Flaw Found in PayPal’s Authentication Process

July 1, 2014, Written By Bill Hardekopf

PayPal is one of the most trusted online payment processors, but a flaw was recently discovered in its two-factor authentication process. PayPal asserts that no account information was revealed during the breach, and they are now aware of vulnerability in their system that they will have to address.

Researchers at Duo Labs in Michigan have identified a way to get past the authentication process in PayPal’s two-step security mechanism for mobile users. This mechanism requires a user to receive a code after entering their username and password that further verifies their identity. They use the code to log into their accounts. Duo Labs found that they could bypass the two part system by entering a username and password and then tricking the app into ignoring the second step.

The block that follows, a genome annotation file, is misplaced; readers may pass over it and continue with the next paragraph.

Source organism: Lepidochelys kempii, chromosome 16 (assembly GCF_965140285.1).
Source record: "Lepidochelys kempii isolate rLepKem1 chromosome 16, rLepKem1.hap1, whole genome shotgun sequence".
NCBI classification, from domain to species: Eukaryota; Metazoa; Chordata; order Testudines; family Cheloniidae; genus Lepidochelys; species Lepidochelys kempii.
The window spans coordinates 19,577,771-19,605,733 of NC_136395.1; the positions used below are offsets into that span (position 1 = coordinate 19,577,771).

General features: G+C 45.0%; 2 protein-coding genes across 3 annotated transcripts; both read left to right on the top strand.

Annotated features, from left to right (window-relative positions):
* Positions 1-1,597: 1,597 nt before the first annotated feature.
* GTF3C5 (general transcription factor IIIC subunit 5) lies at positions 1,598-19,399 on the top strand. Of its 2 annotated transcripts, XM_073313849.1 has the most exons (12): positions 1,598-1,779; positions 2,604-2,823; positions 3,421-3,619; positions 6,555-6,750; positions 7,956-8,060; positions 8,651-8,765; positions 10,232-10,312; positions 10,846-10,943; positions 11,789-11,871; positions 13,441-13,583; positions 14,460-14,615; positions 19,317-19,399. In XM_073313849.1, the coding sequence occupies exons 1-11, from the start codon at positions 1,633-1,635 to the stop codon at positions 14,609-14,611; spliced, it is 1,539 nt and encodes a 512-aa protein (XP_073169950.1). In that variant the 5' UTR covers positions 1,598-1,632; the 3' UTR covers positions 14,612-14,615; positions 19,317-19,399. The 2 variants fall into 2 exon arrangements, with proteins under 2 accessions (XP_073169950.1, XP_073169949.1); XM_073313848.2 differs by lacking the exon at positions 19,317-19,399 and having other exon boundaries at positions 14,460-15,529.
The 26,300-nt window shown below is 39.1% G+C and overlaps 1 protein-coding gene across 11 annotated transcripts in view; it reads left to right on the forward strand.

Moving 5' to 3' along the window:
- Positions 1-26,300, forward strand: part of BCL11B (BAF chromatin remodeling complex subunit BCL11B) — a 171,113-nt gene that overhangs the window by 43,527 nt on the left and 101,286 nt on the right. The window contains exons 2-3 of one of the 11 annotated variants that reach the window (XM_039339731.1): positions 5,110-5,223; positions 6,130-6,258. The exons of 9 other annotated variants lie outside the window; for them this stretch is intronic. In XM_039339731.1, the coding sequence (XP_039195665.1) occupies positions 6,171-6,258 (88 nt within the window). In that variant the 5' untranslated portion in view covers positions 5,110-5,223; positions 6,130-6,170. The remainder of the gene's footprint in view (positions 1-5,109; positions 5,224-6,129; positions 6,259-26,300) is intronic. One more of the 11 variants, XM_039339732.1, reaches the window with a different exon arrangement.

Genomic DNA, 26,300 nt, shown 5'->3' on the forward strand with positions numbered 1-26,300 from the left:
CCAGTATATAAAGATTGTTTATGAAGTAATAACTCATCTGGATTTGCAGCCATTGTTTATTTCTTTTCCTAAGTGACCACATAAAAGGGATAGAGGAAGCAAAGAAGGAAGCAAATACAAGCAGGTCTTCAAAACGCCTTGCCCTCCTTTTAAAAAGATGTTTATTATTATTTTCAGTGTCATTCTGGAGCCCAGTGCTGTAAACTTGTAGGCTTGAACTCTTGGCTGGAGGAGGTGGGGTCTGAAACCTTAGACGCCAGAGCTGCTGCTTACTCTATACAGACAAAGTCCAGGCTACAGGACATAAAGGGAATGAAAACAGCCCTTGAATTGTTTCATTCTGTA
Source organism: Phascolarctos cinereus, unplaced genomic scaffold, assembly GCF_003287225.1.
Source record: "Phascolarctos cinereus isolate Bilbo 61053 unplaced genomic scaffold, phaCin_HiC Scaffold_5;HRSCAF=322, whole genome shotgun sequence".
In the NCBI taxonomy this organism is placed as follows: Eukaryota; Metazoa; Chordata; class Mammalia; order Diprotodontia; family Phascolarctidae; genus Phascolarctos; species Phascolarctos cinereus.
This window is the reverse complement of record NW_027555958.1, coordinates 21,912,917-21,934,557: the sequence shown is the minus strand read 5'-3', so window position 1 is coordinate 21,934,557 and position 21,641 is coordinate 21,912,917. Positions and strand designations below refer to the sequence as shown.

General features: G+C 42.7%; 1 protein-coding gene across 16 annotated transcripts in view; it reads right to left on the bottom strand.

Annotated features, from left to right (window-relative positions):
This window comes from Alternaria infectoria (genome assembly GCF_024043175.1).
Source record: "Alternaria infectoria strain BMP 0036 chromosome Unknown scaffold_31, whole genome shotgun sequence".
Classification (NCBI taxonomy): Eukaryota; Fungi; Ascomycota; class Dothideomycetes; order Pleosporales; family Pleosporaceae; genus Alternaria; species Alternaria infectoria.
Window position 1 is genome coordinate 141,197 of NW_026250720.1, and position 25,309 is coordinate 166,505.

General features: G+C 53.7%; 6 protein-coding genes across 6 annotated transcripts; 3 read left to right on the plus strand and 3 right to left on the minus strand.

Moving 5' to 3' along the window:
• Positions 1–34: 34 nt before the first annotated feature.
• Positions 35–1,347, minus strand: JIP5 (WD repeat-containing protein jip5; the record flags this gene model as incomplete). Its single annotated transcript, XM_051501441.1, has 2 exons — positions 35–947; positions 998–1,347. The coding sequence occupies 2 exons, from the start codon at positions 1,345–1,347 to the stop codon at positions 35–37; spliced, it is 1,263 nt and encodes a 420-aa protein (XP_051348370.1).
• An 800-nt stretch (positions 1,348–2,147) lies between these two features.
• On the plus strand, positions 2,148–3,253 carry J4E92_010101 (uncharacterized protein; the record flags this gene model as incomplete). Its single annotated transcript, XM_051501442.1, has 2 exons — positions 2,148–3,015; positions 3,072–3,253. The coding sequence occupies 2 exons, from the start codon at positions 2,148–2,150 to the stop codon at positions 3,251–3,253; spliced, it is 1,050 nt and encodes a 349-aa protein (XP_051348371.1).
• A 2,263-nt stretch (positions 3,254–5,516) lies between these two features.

“There are plenty of cases of PayPal passwords being compromised in giant database dumps, and there’s also been a giant rise in PayPal related phishing,” Zach Lanier, Duo Labs senior security researcher, told Thread Post.

The fact that PayPal could be compromised might put a strain on its reliability.

So far, no hackers have exploited the vulnerability, and PayPal is confident that its accounts remain secure.

In a statement, the company said, “PayPal does not depend on [two-factor authentication] to keep accounts secure. We have extensive fraud and risk detection models and dedicated security teams that work to help keep our customers’ accounts secure from fraudulent transactions, everyday.”

The information contained within this article was accurate as of July 1, 2014. For up-to-date
information on any of the terms, cards or offers mentioned above, visit the issuer's website.

About Bill Hardekopf

Bill Hardekopf is the CEO of LowCards.com and covers the credit card industry from all perspectives. Bill has been involved with personal finance for over 15 years. He is a frequent contributor to Forbes, The Street and The Christian Science Monitor.
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